According to an article in in Linux.com (Microsoft’s ‘Men in Black’ kill Florida open standards legislation By: Robin Miller et al. Linux.com, April 17, 2007), legislation in the state of Florida that would have required the state to develop “a plan and a business case” for using open file formats in documents the state creates was removed from the legislation after Microsoft lobbyists complained about it. Within 24 hours of the amendment being added three Microsoft-paid lobbyists started pressuring members of the Senate Committee on Governmental Operations (COGO) to remove the words they didn’t like from Senate bill 1974.
David Berlind has pointed out (Linux.com: Microsoft issues campaign funding ultimatum to open standards legislation backers, ZDnet.com, April 18th, 2007) that the Linux.com article relies on a lot of anonymous sources and, in a quick check of Google News and LexisNexis this morning, I didn’t find any other sources verifying the story, yet.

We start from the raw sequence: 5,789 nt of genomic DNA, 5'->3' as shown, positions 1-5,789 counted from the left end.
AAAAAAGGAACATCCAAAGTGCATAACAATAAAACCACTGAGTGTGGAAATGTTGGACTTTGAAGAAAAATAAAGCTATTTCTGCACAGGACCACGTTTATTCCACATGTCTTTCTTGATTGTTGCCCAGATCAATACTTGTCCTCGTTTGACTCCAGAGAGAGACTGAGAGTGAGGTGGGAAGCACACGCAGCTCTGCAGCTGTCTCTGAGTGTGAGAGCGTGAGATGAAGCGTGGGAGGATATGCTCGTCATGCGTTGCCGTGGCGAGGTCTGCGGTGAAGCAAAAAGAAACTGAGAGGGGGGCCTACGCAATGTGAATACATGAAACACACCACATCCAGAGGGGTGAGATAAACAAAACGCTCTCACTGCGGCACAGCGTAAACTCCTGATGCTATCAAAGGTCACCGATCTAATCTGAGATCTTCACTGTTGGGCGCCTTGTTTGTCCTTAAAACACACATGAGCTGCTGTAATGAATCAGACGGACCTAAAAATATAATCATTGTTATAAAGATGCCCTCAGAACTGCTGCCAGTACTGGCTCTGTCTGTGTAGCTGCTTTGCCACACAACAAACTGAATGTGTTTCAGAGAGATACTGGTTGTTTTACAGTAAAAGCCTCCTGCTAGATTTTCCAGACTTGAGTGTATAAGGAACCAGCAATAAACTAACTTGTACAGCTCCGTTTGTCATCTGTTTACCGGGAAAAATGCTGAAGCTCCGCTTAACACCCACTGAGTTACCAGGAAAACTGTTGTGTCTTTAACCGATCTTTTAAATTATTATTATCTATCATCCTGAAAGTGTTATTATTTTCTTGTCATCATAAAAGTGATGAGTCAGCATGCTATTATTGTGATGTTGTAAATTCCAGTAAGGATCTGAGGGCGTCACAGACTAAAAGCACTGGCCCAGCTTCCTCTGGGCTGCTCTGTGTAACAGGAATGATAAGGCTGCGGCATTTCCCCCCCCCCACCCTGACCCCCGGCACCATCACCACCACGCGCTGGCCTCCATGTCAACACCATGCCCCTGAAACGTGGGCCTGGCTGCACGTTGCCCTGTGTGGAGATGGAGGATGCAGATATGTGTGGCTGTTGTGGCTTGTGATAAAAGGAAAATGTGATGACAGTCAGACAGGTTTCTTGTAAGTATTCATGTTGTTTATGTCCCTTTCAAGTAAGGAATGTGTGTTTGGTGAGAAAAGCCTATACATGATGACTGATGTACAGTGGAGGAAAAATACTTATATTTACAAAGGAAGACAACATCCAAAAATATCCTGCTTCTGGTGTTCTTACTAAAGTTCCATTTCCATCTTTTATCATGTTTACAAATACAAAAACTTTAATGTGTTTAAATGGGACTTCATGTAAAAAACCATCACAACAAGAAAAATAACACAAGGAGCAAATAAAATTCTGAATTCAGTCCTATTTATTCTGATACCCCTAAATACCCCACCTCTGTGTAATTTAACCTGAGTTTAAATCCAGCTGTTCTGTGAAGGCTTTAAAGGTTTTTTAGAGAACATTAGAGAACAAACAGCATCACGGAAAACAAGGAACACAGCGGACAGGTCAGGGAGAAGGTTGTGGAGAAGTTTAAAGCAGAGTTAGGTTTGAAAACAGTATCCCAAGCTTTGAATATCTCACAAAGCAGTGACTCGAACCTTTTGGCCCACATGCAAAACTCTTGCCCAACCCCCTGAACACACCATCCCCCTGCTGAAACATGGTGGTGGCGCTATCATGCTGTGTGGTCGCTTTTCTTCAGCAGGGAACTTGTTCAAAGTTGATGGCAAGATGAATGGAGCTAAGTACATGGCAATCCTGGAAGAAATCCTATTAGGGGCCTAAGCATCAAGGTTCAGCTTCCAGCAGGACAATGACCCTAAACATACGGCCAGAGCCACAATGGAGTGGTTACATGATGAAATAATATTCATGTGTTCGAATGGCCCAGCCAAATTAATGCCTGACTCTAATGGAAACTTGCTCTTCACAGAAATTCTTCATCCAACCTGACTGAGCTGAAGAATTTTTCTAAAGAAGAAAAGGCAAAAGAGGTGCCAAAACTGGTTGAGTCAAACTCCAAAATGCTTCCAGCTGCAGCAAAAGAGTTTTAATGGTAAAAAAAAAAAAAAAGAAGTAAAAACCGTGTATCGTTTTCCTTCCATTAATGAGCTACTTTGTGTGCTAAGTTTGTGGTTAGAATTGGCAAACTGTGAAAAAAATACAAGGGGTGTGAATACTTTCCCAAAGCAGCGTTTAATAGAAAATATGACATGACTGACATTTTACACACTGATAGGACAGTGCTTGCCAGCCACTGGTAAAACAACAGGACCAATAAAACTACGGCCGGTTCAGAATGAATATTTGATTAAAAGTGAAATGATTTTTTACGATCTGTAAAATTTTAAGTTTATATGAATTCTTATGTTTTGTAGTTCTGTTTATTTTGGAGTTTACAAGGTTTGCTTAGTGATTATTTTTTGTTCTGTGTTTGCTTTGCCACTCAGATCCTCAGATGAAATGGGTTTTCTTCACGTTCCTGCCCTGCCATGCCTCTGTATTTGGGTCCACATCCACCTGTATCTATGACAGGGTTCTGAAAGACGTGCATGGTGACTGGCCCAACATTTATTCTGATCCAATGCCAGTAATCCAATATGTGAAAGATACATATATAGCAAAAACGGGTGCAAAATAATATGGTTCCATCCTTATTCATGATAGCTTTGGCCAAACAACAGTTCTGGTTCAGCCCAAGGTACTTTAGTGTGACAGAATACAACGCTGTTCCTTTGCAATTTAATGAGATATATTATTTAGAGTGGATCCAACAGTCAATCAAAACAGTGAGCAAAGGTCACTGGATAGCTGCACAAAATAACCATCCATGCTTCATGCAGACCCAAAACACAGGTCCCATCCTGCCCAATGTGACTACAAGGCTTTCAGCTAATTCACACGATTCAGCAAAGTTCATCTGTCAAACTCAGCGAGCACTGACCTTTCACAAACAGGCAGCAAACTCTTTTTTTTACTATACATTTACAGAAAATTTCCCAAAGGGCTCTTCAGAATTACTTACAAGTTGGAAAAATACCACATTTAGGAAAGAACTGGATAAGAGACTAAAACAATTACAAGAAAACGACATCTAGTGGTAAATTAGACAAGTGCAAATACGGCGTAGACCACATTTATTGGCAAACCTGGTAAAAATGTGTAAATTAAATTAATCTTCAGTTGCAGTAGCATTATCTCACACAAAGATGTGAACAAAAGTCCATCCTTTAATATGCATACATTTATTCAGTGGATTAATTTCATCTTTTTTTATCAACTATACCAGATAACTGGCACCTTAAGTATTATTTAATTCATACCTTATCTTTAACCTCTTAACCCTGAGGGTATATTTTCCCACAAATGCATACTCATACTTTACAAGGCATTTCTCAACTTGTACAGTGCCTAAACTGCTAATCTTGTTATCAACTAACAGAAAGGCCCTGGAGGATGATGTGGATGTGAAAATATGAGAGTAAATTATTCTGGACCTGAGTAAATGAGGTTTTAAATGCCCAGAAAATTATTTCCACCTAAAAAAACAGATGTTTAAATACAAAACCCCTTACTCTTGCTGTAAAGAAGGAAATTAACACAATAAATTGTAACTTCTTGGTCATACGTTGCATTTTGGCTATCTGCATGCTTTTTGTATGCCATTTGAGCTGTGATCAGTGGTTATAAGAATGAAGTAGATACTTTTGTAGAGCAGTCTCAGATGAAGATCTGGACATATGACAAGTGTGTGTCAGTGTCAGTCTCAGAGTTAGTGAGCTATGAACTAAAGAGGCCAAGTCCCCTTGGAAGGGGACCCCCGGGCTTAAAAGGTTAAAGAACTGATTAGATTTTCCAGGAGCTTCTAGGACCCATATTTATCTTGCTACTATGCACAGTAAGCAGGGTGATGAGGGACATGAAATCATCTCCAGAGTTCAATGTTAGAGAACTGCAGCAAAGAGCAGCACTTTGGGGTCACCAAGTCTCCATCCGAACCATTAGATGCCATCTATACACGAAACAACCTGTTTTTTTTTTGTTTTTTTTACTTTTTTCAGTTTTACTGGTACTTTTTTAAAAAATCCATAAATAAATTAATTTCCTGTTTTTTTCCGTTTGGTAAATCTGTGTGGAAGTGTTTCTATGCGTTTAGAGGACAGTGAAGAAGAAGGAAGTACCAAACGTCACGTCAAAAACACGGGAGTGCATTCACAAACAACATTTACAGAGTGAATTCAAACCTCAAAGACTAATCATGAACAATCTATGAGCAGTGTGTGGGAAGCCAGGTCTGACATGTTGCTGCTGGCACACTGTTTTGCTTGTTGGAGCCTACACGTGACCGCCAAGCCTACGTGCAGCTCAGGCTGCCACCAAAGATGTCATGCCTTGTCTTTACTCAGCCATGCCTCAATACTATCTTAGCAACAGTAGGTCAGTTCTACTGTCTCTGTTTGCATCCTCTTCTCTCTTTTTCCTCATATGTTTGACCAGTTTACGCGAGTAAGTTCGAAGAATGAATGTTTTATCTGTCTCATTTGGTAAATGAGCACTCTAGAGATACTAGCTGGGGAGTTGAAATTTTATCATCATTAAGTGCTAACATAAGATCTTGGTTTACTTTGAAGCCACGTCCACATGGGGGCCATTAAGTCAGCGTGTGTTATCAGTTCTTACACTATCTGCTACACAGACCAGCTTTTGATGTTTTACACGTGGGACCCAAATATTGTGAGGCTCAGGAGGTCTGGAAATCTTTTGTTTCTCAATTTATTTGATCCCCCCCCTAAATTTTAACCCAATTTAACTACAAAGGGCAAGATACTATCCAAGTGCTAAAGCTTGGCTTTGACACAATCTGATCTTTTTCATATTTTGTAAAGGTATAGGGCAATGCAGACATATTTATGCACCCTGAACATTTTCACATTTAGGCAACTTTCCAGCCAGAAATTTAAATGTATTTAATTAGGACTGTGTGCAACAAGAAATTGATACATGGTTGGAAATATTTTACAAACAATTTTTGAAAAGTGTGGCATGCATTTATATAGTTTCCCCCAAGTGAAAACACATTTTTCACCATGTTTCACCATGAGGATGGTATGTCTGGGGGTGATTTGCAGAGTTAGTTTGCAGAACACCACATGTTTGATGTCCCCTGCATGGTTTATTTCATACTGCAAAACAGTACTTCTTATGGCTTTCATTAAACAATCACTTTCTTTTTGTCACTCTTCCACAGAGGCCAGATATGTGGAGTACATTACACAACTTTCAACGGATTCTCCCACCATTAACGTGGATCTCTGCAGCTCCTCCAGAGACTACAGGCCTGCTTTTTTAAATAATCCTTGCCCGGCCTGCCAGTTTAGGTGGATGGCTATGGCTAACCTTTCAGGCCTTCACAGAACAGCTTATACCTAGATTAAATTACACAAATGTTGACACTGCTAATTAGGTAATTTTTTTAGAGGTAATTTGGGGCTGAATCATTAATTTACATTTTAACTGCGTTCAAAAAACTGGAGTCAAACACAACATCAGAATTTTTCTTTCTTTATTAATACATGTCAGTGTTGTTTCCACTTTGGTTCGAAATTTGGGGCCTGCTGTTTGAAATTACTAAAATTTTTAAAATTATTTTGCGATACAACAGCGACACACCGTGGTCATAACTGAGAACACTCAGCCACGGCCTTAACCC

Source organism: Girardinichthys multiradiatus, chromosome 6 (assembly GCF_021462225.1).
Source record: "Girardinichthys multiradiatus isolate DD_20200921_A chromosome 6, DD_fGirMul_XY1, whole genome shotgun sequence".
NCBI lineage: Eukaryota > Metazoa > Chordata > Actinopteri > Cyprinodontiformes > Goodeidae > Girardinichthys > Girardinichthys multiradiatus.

Nevertheless, it is reasonable to assume that Microsoft and others who have lots of money invested in proprietary document formats would oppose legislation requiring open formats. Matt Asay (Microsoft tries to maintain its monopoly…are you surprised?, Inforworld, April 18, 2007) quotes the Linux.com article and notes:
Microsoft has tens of billions of dollars to protect…. Microsoft will do everything in its power to block open source and open standards. It has, in a very real sense, a fiduciary duty to try to kill it.
We at FGI are strong advocates of open formats for government information because we believe that open formats provide a better opportunity for open exchange, reuse, and preservation of public information. University of Florida political science student Gavin Baker, one of the authors of the Linux.com article, has a useful presentation online (Sustaining the Information Society: New (and Old) Conflicts in the Knowledge Economy, by Gavin Baker, Presented at Campus & Community Sustainability University of Florida Oct. 25-26, 2006) that makes the point quite well. The Linux.com article says of the presentation:
…use of open data formats isn’t just about short-term financial savings, but is also about long-term preservation of knowledge; … proprietary data formats come and go at a dizzying rate, but with open, standardized ones we have a chance to read today’s saved information in 50 or 500 years, even if Microsoft or Corel or (fill in popular word processor vendor) is long gone, along with its patented or otherwise “protected” data formats.
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